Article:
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Jon Cooper to chair anti-Trump super PAC

Jon Cooper speaks during a meeting of the

Jon Cooper speaks during a meeting of the Long Island Association in Melville on March 9, 2016. Credit: Ed Betz

Jon Cooper, the former Suffolk County legislator and major fundraiser for President Barack Obama, said Wednesday that he will be chairman of a new super PAC that will raise money to defeat Donald Trump — but not to support Hillary Clinton.

Cooper, president of Spectronics Corp. in Westbury, said he signed on last week to the super PAC, named Keep America Great, which aims to raise money to run television and digital ads to stop Trump, the presumptive Republican presidential candidate.

“I was approached a couple of weeks ago by Keep America Great, a super PAC formed not necessarily to support a Democratic candidate, but to oppose Donald Trump,” Cooper said in a telephone interview. “And I realized there had been some ill-fated PACs that Republicans had formed to stop Trump, but they had been unsuccessful.”

He said it won’t back Clinton, the presumptive Democratic presidential candidate, because she already has super PACs such as Priories USA helping her.

“I thought there was a need for a home for Hillary supporters, [Sen.] Bernie [Sanders] supporters and disaffected Republicans to make sure Donald Trump does not become the next president,” Cooper said.

“We’re initially going to be planning a series of star-studded events in New York and in Los Angeles in the coming weeks. We’ve heard back from over a dozen A-list celebrities that have signed on — I can’t tell you their names yet,” Cooper said.

“They’re also are setting up groups at over 100 college campuses,” to try to tap into the millennials who came out in droves for Clinton rival Sanders (I-Vt.), Cooper said.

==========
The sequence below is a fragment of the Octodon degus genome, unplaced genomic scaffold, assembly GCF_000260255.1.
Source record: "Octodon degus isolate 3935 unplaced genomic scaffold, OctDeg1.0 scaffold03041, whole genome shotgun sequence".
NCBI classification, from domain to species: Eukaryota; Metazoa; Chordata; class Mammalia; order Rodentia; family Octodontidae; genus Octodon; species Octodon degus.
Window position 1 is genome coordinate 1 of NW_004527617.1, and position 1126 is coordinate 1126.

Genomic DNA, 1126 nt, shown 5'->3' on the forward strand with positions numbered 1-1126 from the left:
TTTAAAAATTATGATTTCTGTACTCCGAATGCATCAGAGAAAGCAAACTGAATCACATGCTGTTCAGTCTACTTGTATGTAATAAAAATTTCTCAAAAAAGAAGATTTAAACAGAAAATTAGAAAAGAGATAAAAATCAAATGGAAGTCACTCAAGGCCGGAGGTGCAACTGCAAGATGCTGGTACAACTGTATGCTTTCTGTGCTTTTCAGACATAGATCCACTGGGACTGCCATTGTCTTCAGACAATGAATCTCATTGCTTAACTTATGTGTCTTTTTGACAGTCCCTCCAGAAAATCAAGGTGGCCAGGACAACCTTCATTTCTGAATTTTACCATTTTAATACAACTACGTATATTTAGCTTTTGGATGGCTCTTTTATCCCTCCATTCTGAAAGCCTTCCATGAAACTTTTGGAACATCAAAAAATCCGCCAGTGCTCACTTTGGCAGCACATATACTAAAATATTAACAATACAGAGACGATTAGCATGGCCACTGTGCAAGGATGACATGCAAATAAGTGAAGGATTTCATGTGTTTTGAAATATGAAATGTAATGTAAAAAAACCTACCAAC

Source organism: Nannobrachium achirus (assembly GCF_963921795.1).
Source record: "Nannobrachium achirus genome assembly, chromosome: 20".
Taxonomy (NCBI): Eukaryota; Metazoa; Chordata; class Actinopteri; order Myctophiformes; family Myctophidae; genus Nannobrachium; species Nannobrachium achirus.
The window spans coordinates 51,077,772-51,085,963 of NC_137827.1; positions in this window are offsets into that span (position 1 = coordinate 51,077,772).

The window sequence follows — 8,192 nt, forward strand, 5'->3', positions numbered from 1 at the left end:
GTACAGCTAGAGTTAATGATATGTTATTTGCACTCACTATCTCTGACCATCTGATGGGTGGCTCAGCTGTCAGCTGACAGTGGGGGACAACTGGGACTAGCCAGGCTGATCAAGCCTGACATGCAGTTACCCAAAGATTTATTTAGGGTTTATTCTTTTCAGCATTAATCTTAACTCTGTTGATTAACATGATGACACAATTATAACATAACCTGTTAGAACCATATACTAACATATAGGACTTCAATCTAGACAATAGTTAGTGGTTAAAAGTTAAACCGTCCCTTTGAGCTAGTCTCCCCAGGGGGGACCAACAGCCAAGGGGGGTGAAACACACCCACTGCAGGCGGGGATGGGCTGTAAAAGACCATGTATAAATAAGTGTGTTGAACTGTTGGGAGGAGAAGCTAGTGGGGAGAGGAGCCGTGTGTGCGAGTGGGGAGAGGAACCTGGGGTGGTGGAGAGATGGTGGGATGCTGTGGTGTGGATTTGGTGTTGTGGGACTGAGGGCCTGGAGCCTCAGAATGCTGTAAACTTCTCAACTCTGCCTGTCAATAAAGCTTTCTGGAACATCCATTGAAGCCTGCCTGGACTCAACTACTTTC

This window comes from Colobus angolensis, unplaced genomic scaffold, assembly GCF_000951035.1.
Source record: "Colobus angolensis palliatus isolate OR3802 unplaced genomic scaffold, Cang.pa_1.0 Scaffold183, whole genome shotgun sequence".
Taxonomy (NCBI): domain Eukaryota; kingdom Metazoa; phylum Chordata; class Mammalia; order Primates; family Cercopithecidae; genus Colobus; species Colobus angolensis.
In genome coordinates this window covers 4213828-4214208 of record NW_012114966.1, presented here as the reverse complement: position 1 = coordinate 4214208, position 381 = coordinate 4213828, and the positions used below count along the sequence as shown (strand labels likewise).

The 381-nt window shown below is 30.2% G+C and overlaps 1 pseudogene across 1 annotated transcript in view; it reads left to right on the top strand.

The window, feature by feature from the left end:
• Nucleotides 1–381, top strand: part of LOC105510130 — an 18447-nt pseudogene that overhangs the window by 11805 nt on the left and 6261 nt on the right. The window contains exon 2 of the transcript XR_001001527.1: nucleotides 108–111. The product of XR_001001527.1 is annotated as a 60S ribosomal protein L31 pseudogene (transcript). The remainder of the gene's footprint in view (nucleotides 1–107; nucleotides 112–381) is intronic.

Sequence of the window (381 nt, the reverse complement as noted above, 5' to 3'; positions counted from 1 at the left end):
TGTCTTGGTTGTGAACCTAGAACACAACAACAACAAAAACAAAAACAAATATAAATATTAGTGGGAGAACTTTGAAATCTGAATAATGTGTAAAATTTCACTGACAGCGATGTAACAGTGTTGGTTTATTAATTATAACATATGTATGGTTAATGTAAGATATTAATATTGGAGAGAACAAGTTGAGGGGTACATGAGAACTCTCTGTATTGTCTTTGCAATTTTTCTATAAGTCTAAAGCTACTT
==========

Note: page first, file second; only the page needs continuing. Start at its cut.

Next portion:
Keep America Great was created in March by Nate Lerner, a Democratic political operative who has worked in Pennsylvania and now is based in New York. It has not reported raising any money to the Federal Election Commission.

Lerner serves as the PAC’s executive director. Obama campaign veteran Scott Dworkin will serve as senior adviser and Francesca Lucia will be the national finance director. Dworkin and Lucia work at the Washington, D.C., political firm Bulldog Finance Group.

Dworkin was involved in efforts to draft Vice President Joe Biden or Massachusetts Sen. Elizabeth Warren as alternatives to Clinton.

For Cooper, becoming chair of the PAC represents a re-entry into presidential politics. He was an early major fundraiser for Obama in 2008 when most New Yorkers backed Clinton. He also served as a major fundraiser, or bundler, in 2012 for Obama’s re-election.

Last year, Cooper initially agreed to raise funds for Clinton’s 2016 run, but then changed his mind. He then served as finance chairman of Draft Biden, a group that tried, unsuccessfully, to lure Vice President Joe Biden into making a bid for president.

Cooper found himself without a candidate. He said he pulled away from Clinton because he said he couldn’t sell her candidacy to his progressive friends. And as a successful businessman, he was wary of Sanders, who has a socialist agenda.

Cooper said in a news release about his new role: “Our mission over the next five months is to help ensure that everyone is aware of Mr. Trump’s long record of distortions, lies and even fraud. His recent racist attacks against a respected federal judge, his fervent support of assault weapons even after the mass murder in Orlando, his mocking of people with disabilities — all provide a window into his heart and soul. And that should give all fair-minded Americans pause.”

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